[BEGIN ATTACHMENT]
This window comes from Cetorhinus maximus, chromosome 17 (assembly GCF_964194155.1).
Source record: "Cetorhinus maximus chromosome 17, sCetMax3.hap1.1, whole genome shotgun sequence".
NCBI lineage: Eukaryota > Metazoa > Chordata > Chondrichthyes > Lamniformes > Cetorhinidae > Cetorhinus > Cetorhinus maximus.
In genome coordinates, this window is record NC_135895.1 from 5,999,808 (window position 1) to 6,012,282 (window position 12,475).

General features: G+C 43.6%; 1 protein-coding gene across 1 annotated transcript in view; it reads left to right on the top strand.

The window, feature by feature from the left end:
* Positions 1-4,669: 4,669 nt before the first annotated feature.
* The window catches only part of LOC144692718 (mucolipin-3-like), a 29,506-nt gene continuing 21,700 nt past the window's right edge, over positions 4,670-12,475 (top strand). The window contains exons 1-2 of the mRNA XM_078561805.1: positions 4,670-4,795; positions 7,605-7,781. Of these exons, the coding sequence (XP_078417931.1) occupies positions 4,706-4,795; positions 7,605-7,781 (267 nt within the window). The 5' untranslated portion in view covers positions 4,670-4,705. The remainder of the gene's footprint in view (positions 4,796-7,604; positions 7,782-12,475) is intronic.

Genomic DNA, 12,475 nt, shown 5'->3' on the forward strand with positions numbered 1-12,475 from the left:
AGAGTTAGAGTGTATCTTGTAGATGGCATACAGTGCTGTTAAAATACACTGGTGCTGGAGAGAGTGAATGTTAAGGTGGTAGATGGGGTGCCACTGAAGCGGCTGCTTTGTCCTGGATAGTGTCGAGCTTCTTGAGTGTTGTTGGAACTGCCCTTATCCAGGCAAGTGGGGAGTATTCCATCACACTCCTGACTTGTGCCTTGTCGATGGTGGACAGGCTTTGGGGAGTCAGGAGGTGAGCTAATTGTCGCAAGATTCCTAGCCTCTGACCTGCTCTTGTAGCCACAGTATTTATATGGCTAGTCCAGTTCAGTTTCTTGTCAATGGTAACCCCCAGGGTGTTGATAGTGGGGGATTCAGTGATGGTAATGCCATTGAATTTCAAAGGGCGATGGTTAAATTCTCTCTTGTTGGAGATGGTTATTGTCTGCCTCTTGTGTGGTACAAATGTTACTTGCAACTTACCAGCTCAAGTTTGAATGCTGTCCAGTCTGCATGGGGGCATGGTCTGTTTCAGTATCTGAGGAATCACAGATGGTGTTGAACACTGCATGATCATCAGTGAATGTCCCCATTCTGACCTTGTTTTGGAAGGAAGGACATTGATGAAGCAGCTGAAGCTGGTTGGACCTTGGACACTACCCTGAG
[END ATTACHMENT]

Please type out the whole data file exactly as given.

This window comes from Cetorhinus maximus, chromosome 17 (assembly GCF_964194155.1).
Source record: "Cetorhinus maximus chromosome 17, sCetMax3.hap1.1, whole genome shotgun sequence".
NCBI lineage: Eukaryota > Metazoa > Chordata > Chondrichthyes > Lamniformes > Cetorhinidae > Cetorhinus > Cetorhinus maximus.
In genome coordinates, this window is record NC_135895.1 from 5,999,808 (window position 1) to 6,012,282 (window position 12,475).

General features: G+C 43.6%; 1 protein-coding gene across 1 annotated transcript in view; it reads left to right on the top strand.

The window, feature by feature from the left end:
* Positions 1-4,669: 4,669 nt before the first annotated feature.
* The window catches only part of LOC144692718 (mucolipin-3-like), a 29,506-nt gene continuing 21,700 nt past the window's right edge, over positions 4,670-12,475 (top strand). The window contains exons 1-2 of the mRNA XM_078561805.1: positions 4,670-4,795; positions 7,605-7,781. Of these exons, the coding sequence (XP_078417931.1) occupies positions 4,706-4,795; positions 7,605-7,781 (267 nt within the window). The 5' untranslated portion in view covers positions 4,670-4,705. The remainder of the gene's footprint in view (positions 4,796-7,604; positions 7,782-12,475) is intronic.

Genomic DNA, 12,475 nt, shown 5'->3' on the forward strand with positions numbered 1-12,475 from the left:
AGAGTTAGAGTGTATCTTGTAGATGGCATACAGTGCTGTTAAAATACACTGGTGCTGGAGAGAGTGAATGTTAAGGTGGTAGATGGGGTGCCACTGAAGCGGCTGCTTTGTCCTGGATAGTGTCGAGCTTCTTGAGTGTTGTTGGAACTGCCCTTATCCAGGCAAGTGGGGAGTATTCCATCACACTCCTGACTTGTGCCTTGTCGATGGTGGACAGGCTTTGGGGAGTCAGGAGGTGAGCTAATTGTCGCAAGATTCCTAGCCTCTGACCTGCTCTTGTAGCCACAGTATTTATATGGCTAGTCCAGTTCAGTTTCTTGTCAATGGTAACCCCCAGGGTGTTGATAGTGGGGGATTCAGTGATGGTAATGCCATTGAATTTCAAAGGGCGATGGTTAAATTCTCTCTTGTTGGAGATGGTTATTGTCTGCCTCTTGTGTGGTACAAATGTTACTTGCAACTTACCAGCTCAAGTTTGAATGCTGTCCAGTCTGCATGGGGGCATGGTCTGTTTCAGTATCTGAGGAATCACAGATGGTGTTGAACACTGCATGATCATCAGTGAATGTCCCCATTCTGACCTTGTTTTGGAAGGAAGGACATTGATGAAGCAGCTGAAGCTGGTTGGACCTTGGACACTACCCTGAG